Jhenna is a contemporary realist painter with meditative compositions in oil that often feature birds. She is nationally-known and represented by numerous galleries, with work in museum, corporate and private collections. In 2019, Jhenna received a spotlight in Western Art & Architecture Magazine and was selected to take part in Birds in Art at Leigh Yawkey Woodson Art Museum. Her inspiration comes from connecting with nature, studying Japanese masters, and observing the tenets of wabi-sabi--the acceptance of transience and imperfection. Originally from Chicago, Jhenna has made Southern Oregon her home for 20 years.
All That Was Lost Is Found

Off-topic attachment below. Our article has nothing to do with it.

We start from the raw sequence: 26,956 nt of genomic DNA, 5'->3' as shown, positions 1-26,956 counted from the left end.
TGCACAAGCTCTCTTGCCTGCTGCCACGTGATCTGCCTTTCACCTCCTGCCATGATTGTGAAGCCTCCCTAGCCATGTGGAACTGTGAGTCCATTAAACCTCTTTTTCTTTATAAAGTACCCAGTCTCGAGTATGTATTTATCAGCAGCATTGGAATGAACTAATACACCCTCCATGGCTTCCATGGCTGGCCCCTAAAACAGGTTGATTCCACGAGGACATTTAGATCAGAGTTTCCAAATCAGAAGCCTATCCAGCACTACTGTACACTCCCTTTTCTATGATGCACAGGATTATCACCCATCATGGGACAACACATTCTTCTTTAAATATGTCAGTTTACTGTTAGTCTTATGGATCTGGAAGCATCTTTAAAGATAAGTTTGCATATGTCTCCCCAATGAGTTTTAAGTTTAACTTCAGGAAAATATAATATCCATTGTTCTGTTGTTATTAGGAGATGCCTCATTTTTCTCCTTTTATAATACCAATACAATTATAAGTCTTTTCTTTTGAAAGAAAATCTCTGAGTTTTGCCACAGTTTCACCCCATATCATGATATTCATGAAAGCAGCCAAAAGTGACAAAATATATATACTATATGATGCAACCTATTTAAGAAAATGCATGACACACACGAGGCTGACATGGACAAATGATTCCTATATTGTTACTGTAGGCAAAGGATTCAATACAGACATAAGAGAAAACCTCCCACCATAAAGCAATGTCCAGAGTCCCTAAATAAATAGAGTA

Study for All That Was Lost Is Found
Art is my way of communication and expression. It has been a driving force in me and my great love since childhood. From my earliest memories I have had this inherent fascination to express what I saw and to translate it.
I endeavor to capture a wondrous glimpse of a moment held in time and to share it with the viewer.
I am drawn to simplicity of color, style, and composition. My inspiration comes from Japanese masters such as Utagawa Hiroshige, Uta Maro, and Hasegawa Tōhaku. In college, I took courses on the Japanese Tea Ceremony and the art of flower arrangement. It is there I discovered the tenets of wabi-sabi, the adherence to beauty in the imperfect, the impermanent, and in austerity.
By removing all that is unnecessary in my compositions and exercising restraint and simplicity, I invite the viewer to slow down. Be patient and look. Pay attention to all the necessary details. I believe this is why my works impart a meditative feeling.